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Phosphates: Facts and Myths
During the current decade, phosphate removers for algae control in swimming pools have become widely used and also misused. Phosphates (also denoted as PO4) are known nutrients to help increase plant growth rates such as in algae. However, there
are several debates (and confusion) regarding phosphates in pool water. The first debate focuses on the acceptable level of phosphates in pool water to minimize algae growth. Several vendors of phosphate remover products state that the maximum level
should be 125 ppb (parts per billion) or .125 ppm (parts per million). Others state that phosphates are not a concern until they exceed 1000 ppb or even higher. The second debate centers on how phosphates actually enter into pool water. Some say they enter from the source water, fertilizers, wind blow dirt / dust, plant debris, or even rain water. Other’s state that cities treat their municipal water sources with phosphates. And finally, others claim that phosphate based scale and stain products are the primary source of phosphates. Who’s right in these debates? Where is the credible data to support each other’s claim? To help make sense of these debates, let’s try to explore some facts and some myths about phosphates.
The first debate focuses on optimum phosphate levels to minimize algae growth. A simple experiment was performed to test the 125 ppb and 1,000 ppb theory. One quart size jar was filled with distilled water (no PO4) and another quart jar was filled with tap water. To this jar, approximately 1,000 ppb phosphate was added. Both jars (lids left off) were placed in indirect sunlight on an outdoor patio table. In about 7 or 8 days, both jars developed green algae on the surface. This experiment was repeated several times with similar results. Try this test yourself and draw your own conclusion. Our conclusion: algae growth rates were unaffected at each phosphate level and phosphates are not likely a problem until they reach very high levels above 1000 ppb.
The second debate pertains to the most significant source of phosphates in swimming pool water. Again, let’s separate some facts from myths. First of all, unless you live in an older city such as New York, Chicago, or St. Louis, less than 15% of municipal cities still add polyphosphates (SHMP) to reduce pipe corrosion. Second, most water samples collected from California to Florida revealed that many source waters contain only 20 to 100 ppb phosphates. For example, and to the surprise of many, Phoenix metro water contains only 50 ppb PO4 (spectrophotometer analysis). Regarding fertilizer phosphate contamination, one pound of fertilizer containing 10% phosphorous would add 600 ppb PO4. Although this is high, one pound of fertilizer added to a pool is highly unlikely.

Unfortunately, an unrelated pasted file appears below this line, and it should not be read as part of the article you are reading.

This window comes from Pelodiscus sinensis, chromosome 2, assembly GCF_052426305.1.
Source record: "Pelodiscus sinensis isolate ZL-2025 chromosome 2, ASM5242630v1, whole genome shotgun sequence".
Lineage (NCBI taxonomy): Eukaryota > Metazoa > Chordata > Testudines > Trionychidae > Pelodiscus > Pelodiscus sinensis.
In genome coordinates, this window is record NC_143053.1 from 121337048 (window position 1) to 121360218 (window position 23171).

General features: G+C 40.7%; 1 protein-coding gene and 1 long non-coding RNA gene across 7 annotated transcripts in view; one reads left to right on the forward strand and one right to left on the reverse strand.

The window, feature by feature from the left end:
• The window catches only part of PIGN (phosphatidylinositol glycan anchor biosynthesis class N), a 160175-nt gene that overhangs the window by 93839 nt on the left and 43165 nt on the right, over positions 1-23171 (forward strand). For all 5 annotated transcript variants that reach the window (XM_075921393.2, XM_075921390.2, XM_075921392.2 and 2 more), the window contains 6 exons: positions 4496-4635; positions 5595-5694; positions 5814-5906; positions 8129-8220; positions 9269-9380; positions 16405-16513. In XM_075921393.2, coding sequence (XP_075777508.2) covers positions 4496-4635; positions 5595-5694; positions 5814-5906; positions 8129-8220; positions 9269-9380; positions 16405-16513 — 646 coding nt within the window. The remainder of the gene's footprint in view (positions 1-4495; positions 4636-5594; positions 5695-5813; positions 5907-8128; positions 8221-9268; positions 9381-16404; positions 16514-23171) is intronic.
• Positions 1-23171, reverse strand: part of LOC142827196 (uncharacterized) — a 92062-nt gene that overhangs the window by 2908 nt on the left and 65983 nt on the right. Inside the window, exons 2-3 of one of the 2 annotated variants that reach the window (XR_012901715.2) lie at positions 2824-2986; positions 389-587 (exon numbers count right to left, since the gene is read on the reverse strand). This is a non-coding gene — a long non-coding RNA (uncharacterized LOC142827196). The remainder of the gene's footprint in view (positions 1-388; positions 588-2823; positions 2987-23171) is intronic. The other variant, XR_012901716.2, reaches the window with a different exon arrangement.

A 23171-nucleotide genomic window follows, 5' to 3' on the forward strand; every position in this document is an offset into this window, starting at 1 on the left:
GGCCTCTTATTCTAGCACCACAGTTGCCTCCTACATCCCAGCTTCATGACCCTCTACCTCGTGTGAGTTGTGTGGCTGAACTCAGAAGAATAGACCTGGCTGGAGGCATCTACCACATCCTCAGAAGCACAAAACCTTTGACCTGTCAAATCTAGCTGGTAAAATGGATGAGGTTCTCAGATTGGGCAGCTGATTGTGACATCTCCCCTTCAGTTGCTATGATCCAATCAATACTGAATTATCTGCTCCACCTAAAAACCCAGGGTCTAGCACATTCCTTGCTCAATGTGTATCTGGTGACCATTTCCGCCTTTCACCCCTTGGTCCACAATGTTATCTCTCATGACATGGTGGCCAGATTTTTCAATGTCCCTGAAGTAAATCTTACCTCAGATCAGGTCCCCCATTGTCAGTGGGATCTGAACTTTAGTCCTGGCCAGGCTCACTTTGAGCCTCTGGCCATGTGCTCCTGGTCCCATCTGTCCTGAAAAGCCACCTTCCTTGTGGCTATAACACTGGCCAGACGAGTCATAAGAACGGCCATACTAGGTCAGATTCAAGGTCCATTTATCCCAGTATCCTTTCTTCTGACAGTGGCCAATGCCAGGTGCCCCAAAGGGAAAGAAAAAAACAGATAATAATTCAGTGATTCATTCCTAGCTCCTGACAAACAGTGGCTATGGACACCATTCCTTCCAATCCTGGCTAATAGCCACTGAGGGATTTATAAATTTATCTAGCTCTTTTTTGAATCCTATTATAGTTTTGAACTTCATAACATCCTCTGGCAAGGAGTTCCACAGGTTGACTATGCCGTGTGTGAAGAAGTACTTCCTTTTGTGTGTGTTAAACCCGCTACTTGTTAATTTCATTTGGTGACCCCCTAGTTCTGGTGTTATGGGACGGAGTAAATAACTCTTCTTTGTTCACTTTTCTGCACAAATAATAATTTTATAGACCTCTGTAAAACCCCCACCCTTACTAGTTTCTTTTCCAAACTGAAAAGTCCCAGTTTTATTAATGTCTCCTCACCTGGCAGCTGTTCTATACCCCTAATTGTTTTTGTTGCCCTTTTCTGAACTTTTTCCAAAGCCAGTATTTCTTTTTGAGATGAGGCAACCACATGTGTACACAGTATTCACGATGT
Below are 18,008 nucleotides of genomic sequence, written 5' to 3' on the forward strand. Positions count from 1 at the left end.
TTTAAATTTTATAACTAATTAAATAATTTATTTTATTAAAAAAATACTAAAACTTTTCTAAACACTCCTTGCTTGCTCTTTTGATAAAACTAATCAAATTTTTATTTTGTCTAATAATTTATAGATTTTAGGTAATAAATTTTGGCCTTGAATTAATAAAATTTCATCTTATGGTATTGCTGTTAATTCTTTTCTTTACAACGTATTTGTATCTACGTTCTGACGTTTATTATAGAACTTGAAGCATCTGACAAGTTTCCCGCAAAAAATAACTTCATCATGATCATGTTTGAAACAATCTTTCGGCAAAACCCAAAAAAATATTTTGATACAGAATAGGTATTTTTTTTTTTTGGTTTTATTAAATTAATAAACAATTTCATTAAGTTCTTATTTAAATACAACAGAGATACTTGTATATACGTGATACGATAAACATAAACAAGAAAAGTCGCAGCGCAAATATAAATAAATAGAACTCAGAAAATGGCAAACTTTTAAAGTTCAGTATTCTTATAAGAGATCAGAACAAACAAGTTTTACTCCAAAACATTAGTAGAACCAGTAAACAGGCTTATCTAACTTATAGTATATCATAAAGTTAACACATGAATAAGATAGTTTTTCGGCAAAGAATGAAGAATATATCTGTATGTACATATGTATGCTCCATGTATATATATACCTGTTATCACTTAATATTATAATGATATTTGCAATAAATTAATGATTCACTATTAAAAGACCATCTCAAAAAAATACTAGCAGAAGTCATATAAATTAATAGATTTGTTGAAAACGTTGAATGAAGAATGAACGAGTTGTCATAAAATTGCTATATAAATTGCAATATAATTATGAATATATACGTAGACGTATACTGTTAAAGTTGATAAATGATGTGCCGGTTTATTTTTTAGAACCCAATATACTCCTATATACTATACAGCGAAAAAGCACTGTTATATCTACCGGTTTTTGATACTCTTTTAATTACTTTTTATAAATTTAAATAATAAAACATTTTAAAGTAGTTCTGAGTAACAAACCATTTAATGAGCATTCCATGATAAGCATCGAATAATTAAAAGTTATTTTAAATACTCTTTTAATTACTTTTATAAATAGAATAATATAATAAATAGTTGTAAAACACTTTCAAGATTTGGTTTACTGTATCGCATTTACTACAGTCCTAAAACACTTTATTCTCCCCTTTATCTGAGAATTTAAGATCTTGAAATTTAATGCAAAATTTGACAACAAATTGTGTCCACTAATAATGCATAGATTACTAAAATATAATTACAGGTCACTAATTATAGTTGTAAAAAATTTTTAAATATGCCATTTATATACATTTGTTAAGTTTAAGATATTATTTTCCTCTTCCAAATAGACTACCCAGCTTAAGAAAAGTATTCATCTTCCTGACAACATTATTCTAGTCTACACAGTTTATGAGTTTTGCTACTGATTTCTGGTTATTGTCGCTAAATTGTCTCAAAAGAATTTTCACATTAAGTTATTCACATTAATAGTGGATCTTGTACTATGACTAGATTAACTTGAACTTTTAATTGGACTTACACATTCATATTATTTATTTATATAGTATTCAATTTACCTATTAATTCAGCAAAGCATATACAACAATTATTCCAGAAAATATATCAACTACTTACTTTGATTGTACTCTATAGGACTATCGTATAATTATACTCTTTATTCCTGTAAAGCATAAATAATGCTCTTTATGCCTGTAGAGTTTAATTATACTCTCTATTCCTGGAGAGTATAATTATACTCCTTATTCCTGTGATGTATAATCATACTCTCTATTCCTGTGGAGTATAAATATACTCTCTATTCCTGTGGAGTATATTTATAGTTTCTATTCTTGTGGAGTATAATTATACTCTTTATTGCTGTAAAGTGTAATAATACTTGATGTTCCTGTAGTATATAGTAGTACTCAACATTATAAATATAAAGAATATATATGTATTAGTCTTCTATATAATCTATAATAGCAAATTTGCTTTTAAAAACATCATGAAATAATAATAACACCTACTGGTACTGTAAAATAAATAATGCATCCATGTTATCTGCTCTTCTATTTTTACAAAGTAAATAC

Last but not least, since phosphates do not atomize into the atmosphere, rain water is not a source of phosphates – period. The debate further states that soil, dust, and organic debris are also a large source of phosphates in pool water. To test this theory, another rather simple experiment was conducted. Soil samples were collected from vineyards in the San Joaquin Valley (the largest agri-producing county in the world). Two large 2000 ml beakers were filled with distilled water – without PO4. The proportional equivalent of 100 and 500 pounds of soil were added to each beaker to replicate similar amounts that would have been added to a 20,000 gallon pool. Each beaker was agitated to allow absorption of phosphorus from soil into the water. After adequate
contact time, analysis of each sample revealed: the 100-pound soil equivalent sample beaker only released ~ 800 ppb of phosphorous and the 500-pound soil equivalent sample beaker tested to contain only ~3500 ppb of phosphorous. While these levels ofPO4 may seem high, we actually expected a much higher level of PO4 (such as 10,000 – 30,000 ppb) considering the large amounts of phosphate-rich soil used. Our conclusion: wind-blown dirt and organic debris cannot be a significant source of
phosphates in normal pool water because the amount of dirt required to achieve high levels of PO4 would be unrealistic in a normal pool environment.
So you ask, what is the principal source of phosphates in pool water? The answer appears to be pointed at an earlier claim – scale and stain products. These products are widely used for stain lifting, startups, salt cell descaling, and general scale control. Many products were tested. Most products contained a phosphonic acid. A typical 20% formulation tested releases about 1500 ppb phosphates and the most concentrated product releases over 4000 ppb into chlorinated pool water after about seven days. A word of caution, a few scale and stain products claim to be a “no phosphate” formula and were tested to the contrary; however, there are several scale and stain products that do not contain phosphates.
In final conclusion, there is no evidence to support increased algae growth rates in swimming pool water below 1000 ppb. The largest source of pool phosphates appears to be from scale and stain products and not environmental. In the last few years, the use of phosphates in consumer and commercial products has sharply declined especially due to costs which nearly jumped 775% in 2008.
The author’s recommendation: take phosphates out of pool water when they exceed 1000 ppb (300 ppb is a sufficient reduction level), use a low or non-phosphate scale-stain product, maintain adequate chlorine levels, keep pool water pH within proper range, and use an algaecide especially for pools with persistent algae blooms.
P.S.: To reduce the high cost of removing phosphates, test and treat for phosphates annually, stop worrying about them, and instead go back to the basics to keep treatment costs under control.
Marvin J. Rezac Jr.
McGrayel Water Technologies
1-800-289-7660, ext. 230
©McGrayel Company, Inc., Fresno, CA 93725 Since 1978